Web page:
Photograph - Digital Scan From Fuji Velvia Chrome Digital Capture ------- ( * No Watermark On Actual Print * )
Havasu Canyon is a paradisiacal gorge where turquoise waters cascade into travertine pools and graceful willows and lofty cottonwoods provide shade and greenery in an extraordinary setting of towering red sandstone cliffs beneath a cerulean sky. It is a side branch of the Grand Canyon that was once the home of a prehistoric people but more recently it has been the occupied by the Havasupai for the past 800 years.
Captured with a Canon EOS-3 and Canon EF 28-70/2.8L lens.
Havasu Falls (Havasupai: Havasuw Hagjahgeevma) is a waterfall in the Grand Canyon located 1 mile from Supai. It is arguably the most famous and most visited of all the falls and consists of one main chute that drops over a 120-foot (37 m) vertical cliff into a large pool. Due to the high mineral content of the water, the falls are ever-changing and sometimes break into two separate chutes of water.
The falls are known for their natural pools, created by mineralization, although most of these pools were damaged or destroyed in the early 1990s by large floods that washed through the area. A small man-made dam was constructed to help restore the pools and to preserve what is left. There are many picnic tables on the opposite side of the creek, and it is very easy to cross over by following the edges of the pools. It is possible to swim behind the falls and enter a small rock shelter behind it.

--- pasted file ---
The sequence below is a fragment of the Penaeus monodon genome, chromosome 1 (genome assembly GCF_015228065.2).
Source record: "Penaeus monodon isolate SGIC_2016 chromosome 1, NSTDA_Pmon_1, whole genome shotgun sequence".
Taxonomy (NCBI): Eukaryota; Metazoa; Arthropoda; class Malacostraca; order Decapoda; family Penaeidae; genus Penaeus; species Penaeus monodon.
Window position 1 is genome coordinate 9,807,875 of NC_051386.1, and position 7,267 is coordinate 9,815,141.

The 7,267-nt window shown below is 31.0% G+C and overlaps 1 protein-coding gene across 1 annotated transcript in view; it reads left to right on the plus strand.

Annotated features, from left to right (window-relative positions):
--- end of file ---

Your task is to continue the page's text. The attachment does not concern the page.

Havasu Creek starts out above the canyon wall as a small trickle of snow run-off and rain water. This water meanders on the plains above the canyon for about 50 miles (80 km) until it enters Cataract (Havasu) Canyon. It then reaches Havasu Springs, where an underground river feeds the creek. This spring can be accessed by heading upstream when the creek is first encountered. The water stays at about 70F (21C) all year around. The creek is well known for its blue-green color and distinctive travertine formations. This is due to large amounts of calcium carbonate (lime) in the water that formed the limestone that lines the creek and reflects its color so strongly. This also gives the creek an interesting feature as it is ever changing. This occurs because any items that fall into the stream mineralize very quickly, causing new formations and changing the flow of the water. This causes the creek to never look the same from one year to another. The creek runs through the village of Supai, and it ultimately flows into the Colorado River.
January 14th, 2012
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